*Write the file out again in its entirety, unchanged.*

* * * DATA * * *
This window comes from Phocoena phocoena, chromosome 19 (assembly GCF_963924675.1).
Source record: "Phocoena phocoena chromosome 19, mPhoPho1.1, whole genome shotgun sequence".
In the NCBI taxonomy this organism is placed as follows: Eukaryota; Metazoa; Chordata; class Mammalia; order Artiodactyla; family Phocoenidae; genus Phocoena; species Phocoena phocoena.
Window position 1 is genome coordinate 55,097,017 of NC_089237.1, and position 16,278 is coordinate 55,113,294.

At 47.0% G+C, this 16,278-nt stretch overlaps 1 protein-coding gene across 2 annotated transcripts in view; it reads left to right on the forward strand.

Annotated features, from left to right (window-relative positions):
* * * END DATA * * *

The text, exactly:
This window comes from Phocoena phocoena, chromosome 19 (assembly GCF_963924675.1).
Source record: "Phocoena phocoena chromosome 19, mPhoPho1.1, whole genome shotgun sequence".
In the NCBI taxonomy this organism is placed as follows: Eukaryota; Metazoa; Chordata; class Mammalia; order Artiodactyla; family Phocoenidae; genus Phocoena; species Phocoena phocoena.
Window position 1 is genome coordinate 55,097,017 of NC_089237.1, and position 16,278 is coordinate 55,113,294.

At 47.0% G+C, this 16,278-nt stretch overlaps 1 protein-coding gene across 2 annotated transcripts in view; it reads left to right on the forward strand.

Annotated features, from left to right (window-relative positions):